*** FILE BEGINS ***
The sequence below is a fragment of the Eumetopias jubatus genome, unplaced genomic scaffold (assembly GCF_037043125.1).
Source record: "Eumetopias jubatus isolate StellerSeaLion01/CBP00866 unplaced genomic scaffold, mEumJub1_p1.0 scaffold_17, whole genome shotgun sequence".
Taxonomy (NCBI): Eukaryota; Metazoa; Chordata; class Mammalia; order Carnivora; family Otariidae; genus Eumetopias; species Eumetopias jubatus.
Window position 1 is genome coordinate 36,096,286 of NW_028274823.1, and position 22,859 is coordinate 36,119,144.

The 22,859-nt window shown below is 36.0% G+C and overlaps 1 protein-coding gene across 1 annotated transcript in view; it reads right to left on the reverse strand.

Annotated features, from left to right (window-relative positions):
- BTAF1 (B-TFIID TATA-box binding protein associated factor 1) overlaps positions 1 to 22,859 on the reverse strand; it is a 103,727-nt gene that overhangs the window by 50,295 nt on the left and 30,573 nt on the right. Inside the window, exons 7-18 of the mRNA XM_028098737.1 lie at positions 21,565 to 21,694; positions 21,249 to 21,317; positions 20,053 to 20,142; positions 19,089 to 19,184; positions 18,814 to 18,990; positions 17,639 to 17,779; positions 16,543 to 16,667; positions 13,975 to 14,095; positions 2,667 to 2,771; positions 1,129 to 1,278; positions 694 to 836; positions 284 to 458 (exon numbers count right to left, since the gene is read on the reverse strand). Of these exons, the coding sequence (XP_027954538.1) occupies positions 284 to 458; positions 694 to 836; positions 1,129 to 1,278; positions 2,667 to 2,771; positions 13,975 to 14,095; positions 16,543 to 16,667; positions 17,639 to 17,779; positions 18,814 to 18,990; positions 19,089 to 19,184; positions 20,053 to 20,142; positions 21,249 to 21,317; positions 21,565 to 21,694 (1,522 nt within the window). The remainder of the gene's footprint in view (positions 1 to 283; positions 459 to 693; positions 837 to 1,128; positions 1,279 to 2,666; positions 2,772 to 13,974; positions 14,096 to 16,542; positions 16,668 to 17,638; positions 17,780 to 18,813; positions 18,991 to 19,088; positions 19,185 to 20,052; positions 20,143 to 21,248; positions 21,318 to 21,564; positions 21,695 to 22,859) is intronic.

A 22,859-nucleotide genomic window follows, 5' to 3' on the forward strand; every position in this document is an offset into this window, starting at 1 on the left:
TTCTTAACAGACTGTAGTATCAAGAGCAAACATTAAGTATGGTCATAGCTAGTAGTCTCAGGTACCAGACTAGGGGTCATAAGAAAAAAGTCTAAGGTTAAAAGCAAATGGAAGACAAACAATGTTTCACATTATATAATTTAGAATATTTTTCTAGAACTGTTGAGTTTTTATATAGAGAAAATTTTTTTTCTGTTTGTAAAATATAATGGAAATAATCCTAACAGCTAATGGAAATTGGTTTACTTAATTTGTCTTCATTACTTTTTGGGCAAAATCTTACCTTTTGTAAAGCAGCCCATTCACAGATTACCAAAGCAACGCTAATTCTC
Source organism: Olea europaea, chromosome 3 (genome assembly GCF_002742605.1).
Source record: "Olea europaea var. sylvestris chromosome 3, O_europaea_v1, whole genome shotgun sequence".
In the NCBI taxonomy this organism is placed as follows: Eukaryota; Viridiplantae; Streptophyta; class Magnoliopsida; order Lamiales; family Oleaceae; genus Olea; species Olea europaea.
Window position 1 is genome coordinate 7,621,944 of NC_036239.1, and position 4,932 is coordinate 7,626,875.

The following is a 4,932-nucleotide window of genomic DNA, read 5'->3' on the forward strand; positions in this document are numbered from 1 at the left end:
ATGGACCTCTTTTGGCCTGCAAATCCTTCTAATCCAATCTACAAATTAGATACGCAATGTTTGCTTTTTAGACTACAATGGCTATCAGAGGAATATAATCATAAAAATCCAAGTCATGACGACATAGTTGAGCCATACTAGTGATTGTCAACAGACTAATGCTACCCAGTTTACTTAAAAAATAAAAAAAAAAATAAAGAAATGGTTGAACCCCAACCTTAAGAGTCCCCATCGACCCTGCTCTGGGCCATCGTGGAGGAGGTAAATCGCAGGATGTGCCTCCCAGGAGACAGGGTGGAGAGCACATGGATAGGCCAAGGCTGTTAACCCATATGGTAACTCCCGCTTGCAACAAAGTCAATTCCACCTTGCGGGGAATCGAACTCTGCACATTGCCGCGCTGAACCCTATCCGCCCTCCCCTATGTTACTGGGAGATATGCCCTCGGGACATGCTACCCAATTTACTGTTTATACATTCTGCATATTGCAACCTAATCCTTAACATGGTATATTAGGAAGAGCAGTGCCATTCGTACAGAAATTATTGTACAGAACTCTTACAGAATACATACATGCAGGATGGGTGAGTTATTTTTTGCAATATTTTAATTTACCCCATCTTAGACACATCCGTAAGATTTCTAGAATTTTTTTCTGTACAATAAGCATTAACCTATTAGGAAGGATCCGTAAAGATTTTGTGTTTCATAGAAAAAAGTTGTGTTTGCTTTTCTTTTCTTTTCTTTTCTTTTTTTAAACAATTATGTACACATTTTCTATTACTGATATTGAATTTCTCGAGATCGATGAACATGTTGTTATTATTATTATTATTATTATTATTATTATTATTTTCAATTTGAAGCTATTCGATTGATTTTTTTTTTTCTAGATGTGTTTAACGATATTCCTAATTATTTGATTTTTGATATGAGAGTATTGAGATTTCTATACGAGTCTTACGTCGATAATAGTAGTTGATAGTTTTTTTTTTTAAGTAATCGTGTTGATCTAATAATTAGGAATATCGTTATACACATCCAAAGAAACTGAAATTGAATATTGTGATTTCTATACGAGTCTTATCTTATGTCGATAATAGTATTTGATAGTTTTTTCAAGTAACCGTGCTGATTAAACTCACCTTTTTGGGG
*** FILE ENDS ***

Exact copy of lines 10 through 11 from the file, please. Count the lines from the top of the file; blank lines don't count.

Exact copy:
Source organism: Olea europaea, chromosome 3 (genome assembly GCF_002742605.1).
Source record: "Olea europaea var. sylvestris chromosome 3, O_europaea_v1, whole genome shotgun sequence".